# Mode shapes of a beam

I have never been able to grasp why certain mode shapes are the way they are. For example, I ran a free vibration analysis on a vertical beam fixed at the ground. The second mode shape is vertically straight. This is the same case whether or not I have a lumped mass at the top of the beam. Any thoughts on what would cause a mode shape to be vertical?

## Answers and Replies

AlephZero
Homework Helper
For example, I ran a free vibration analysis on a vertical beam fixed at the ground.

The clue might be in the two words "free" and "fixed". Your beam could be either one or the other, but it can't be both at the same time.

OldEngr63
Gold Member
So, are you talking about the vibrations of a flag pole column, with and/without a tip mass? Is that the situation you are trying to analyze here?

I'm analyzing a water tower. I have three cases that I'm looking into no lumped mass, 20,000 lb, 40,000lb. For each case I use a solid and hollow cross section for the tower. So all together I have 6 runs. For all the runs that have a lumped mass, the second mode is vertically straight. Without a lumped mass I get a curved mode shape. I'm trying to figure out why this is.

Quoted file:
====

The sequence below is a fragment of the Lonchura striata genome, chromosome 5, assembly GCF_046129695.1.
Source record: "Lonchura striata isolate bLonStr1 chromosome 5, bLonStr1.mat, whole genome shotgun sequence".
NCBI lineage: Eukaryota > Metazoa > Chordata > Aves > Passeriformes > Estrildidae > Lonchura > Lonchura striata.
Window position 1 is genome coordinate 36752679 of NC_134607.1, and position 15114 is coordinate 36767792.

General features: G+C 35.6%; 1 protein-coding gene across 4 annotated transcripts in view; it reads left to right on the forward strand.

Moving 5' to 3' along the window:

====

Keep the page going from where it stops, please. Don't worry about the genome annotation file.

OldEngr63
Gold Member
It is pretty difficult to understand what you mean by "vertically straight." What is the deformation shape then? What direction is the vibrational displacement?

The vibrational displacement is to the left and right. What I mean by vertically straight is that it is perfectly vertical.

OldEngr63
Gold Member
If the static equilibrium position is straight up, then the lateral vibration modes will appear as displacements about this vertical position. The mode shape is always superimposed upon the static equilibrium position.